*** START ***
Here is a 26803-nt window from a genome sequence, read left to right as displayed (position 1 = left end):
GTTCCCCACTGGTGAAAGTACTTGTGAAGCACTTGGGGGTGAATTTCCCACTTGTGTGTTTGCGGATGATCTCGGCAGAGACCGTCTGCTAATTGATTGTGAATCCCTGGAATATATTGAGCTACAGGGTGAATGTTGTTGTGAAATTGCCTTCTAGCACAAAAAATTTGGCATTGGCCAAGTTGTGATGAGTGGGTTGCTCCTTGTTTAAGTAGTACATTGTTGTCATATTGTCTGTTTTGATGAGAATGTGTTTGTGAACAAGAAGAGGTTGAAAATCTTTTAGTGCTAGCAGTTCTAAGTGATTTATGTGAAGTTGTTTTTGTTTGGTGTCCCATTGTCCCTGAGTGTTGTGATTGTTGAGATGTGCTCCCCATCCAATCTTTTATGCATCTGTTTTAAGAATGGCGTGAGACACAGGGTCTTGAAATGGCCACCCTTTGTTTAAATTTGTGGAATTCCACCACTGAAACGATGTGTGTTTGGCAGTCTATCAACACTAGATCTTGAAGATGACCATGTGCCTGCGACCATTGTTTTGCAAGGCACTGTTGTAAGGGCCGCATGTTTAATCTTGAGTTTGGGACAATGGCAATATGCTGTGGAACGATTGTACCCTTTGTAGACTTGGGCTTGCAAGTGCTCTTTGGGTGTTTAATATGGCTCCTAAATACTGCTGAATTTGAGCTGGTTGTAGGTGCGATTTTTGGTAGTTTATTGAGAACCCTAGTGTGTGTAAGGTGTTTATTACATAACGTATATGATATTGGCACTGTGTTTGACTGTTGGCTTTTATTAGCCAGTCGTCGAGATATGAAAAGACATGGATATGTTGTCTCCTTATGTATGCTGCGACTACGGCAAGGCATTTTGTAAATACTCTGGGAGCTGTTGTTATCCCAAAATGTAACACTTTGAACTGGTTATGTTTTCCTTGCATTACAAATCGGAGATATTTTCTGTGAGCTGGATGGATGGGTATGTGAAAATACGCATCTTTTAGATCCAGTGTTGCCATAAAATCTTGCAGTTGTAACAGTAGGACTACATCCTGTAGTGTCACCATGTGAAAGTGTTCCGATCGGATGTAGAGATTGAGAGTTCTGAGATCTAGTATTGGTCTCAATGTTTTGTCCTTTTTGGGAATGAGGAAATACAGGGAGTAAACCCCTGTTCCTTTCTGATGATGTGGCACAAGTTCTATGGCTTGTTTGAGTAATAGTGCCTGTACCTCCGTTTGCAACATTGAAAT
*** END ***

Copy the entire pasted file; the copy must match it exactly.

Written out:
Here is a 26803-nt window from a genome sequence, read left to right as displayed (position 1 = left end):
GTTCCCCACTGGTGAAAGTACTTGTGAAGCACTTGGGGGTGAATTTCCCACTTGTGTGTTTGCGGATGATCTCGGCAGAGACCGTCTGCTAATTGATTGTGAATCCCTGGAATATATTGAGCTACAGGGTGAATGTTGTTGTGAAATTGCCTTCTAGCACAAAAAATTTGGCATTGGCCAAGTTGTGATGAGTGGGTTGCTCCTTGTTTAAGTAGTACATTGTTGTCATATTGTCTGTTTTGATGAGAATGTGTTTGTGAACAAGAAGAGGTTGAAAATCTTTTAGTGCTAGCAGTTCTAAGTGATTTATGTGAAGTTGTTTTTGTTTGGTGTCCCATTGTCCCTGAGTGTTGTGATTGTTGAGATGTGCTCCCCATCCAATCTTTTATGCATCTGTTTTAAGAATGGCGTGAGACACAGGGTCTTGAAATGGCCACCCTTTGTTTAAATTTGTGGAATTCCACCACTGAAACGATGTGTGTTTGGCAGTCTATCAACACTAGATCTTGAAGATGACCATGTGCCTGCGACCATTGTTTTGCAAGGCACTGTTGTAAGGGCCGCATGTTTAATCTTGAGTTTGGGACAATGGCAATATGCTGTGGAACGATTGTACCCTTTGTAGACTTGGGCTTGCAAGTGCTCTTTGGGTGTTTAATATGGCTCCTAAATACTGCTGAATTTGAGCTGGTTGTAGGTGCGATTTTTGGTAGTTTATTGAGAACCCTAGTGTGTGTAAGGTGTTTATTACATAACGTATATGATATTGGCACTGTGTTTGACTGTTGGCTTTTATTAGCCAGTCGTCGAGATATGAAAAGACATGGATATGTTGTCTCCTTATGTATGCTGCGACTACGGCAAGGCATTTTGTAAATACTCTGGGAGCTGTTGTTATCCCAAAATGTAACACTTTGAACTGGTTATGTTTTCCTTGCATTACAAATCGGAGATATTTTCTGTGAGCTGGATGGATGGGTATGTGAAAATACGCATCTTTTAGATCCAGTGTTGCCATAAAATCTTGCAGTTGTAACAGTAGGACTACATCCTGTAGTGTCACCATGTGAAAGTGTTCCGATCGGATGTAGAGATTGAGAGTTCTGAGATCTAGTATTGGTCTCAATGTTTTGTCCTTTTTGGGAATGAGGAAATACAGGGAGTAAACCCCTGTTCCTTTCTGATGATGTGGCACAAGTTCTATGGCTTGTTTGAGTAATAGTGCCTGTACCTCCGTTTGCAACATTGAAAT